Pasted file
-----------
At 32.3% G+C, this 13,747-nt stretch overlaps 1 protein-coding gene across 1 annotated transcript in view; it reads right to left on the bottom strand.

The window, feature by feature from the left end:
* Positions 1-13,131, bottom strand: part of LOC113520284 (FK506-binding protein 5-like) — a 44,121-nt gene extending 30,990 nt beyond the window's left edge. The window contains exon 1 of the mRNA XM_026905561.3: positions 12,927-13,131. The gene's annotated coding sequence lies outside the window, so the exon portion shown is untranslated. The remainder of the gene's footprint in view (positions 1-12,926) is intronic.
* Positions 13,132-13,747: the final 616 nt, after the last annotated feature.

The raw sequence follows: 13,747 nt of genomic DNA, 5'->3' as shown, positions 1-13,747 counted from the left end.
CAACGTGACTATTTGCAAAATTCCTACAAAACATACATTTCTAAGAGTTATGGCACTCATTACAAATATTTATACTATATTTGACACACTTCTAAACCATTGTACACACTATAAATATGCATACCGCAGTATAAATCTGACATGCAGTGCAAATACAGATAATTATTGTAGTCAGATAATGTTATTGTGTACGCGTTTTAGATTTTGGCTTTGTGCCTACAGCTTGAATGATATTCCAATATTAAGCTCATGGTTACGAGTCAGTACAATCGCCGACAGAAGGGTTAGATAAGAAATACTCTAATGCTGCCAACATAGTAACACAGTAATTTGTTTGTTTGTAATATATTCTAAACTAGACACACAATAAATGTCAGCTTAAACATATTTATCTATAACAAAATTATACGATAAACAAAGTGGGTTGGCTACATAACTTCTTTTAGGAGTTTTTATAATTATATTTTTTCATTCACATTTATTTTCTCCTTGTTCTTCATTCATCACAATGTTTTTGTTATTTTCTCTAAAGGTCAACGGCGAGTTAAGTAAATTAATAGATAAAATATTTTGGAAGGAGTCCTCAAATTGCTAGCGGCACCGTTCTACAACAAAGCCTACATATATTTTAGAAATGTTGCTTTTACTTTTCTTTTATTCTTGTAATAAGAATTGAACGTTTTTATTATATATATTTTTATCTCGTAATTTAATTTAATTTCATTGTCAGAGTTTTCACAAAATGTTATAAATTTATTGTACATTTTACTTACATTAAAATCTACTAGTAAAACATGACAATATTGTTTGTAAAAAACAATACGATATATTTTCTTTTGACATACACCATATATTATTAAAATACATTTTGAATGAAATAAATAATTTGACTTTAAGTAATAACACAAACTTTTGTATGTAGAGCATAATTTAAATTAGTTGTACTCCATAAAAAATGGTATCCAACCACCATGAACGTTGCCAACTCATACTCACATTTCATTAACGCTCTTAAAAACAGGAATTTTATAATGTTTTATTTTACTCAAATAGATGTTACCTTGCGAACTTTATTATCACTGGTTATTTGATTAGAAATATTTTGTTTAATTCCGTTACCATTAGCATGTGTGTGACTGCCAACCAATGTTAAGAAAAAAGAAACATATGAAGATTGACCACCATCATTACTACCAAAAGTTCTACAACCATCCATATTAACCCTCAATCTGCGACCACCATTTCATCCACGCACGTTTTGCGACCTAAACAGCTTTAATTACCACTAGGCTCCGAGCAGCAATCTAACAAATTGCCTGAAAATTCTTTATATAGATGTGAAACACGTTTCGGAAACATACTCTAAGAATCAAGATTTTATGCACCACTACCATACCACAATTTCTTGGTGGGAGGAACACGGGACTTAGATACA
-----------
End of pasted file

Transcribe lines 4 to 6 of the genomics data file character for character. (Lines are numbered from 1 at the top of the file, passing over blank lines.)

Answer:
* Positions 13,132-13,747: the final 616 nt, after the last annotated feature.

The raw sequence follows: 13,747 nt of genomic DNA, 5'->3' as shown, positions 1-13,747 counted from the left end.
CAACGTGACTATTTGCAAAATTCCTACAAAACATACATTTCTAAGAGTTATGGCACTCATTACAAATATTTATACTATATTTGACACACTTCTAAACCATTGTACACACTATAAATATGCATACCGCAGTATAAATCTGACATGCAGTGCAAATACAGATAATTATTGTAGTCAGATAATGTTATTGTGTACGCGTTTTAGATTTTGGCTTTGTGCCTACAGCTTGAATGATATTCCAATATTAAGCTCATGGTTACGAGTCAGTACAATCGCCGACAGAAGGGTTAGATAAGAAATACTCTAATGCTGCCAACATAGTAACACAGTAATTTGTTTGTTTGTAATATATTCTAAACTAGACACACAATAAATGTCAGCTTAAACATATTTATCTATAACAAAATTATACGATAAACAAAGTGGGTTGGCTACATAACTTCTTTTAGGAGTTTTTATAATTATATTTTTTCATTCACATTTATTTTCTCCTTGTTCTTCATTCATCACAATGTTTTTGTTATTTTCTCTAAAGGTCAACGGCGAGTTAAGTAAATTAATAGATAAAATATTTTGGAAGGAGTCCTCAAATTGCTAGCGGCACCGTTCTACAACAAAGCCTACATATATTTTAGAAATGTTGCTTTTACTTTTCTTTTATTCTTGTAATAAGAATTGAACGTTTTTATTATATATATTTTTATCTCGTAATTTAATTTAATTTCATTGTCAGAGTTTTCACAAAATGTTATAAATTTATTGTACATTTTACTTACATTAAAATCTACTAGTAAAACATGACAATATTGTTTGTAAAAAACAATACGATATATTTTCTTTTGACATACACCATATATTATTAAAATACATTTTGAATGAAATAAATAATTTGACTTTAAGTAATAACACAAACTTTTGTATGTAGAGCATAATTTAAATTAGTTGTACTCCATAAAAAATGGTATCCAACCACCATGAACGTTGCCAACTCATACTCACATTTCATTAACGCTCTTAAAAACAGGAATTTTATAATGTTTTATTTTACTCAAATAGATGTTACCTTGCGAACTTTATTATCACTGGTTATTTGATTAGAAATATTTTGTTTAATTCCGTTACCATTAGCATGTGTGTGACTGCCAACCAATGTTAAGAAAAAAGAAACATATGAAGATTGACCACCATCATTACTACCAAAAGTTCTACAACCATCCATATTAACCCTCAATCTGCGACCACCATTTCATCCACGCACGTTTTGCGACCTAAACAGCTTTAATTACCACTAGGCTCCGAGCAGCAATCTAACAAATTGCCTGAAAATTCTTTATATAGATGTGAAACACGTTTCGGAAACATACTCTAAGAATCAAGATTTTATGCACCACTACCATACCACAATTTCTTGGTGGGAGGAACACGGGACTTAGATACA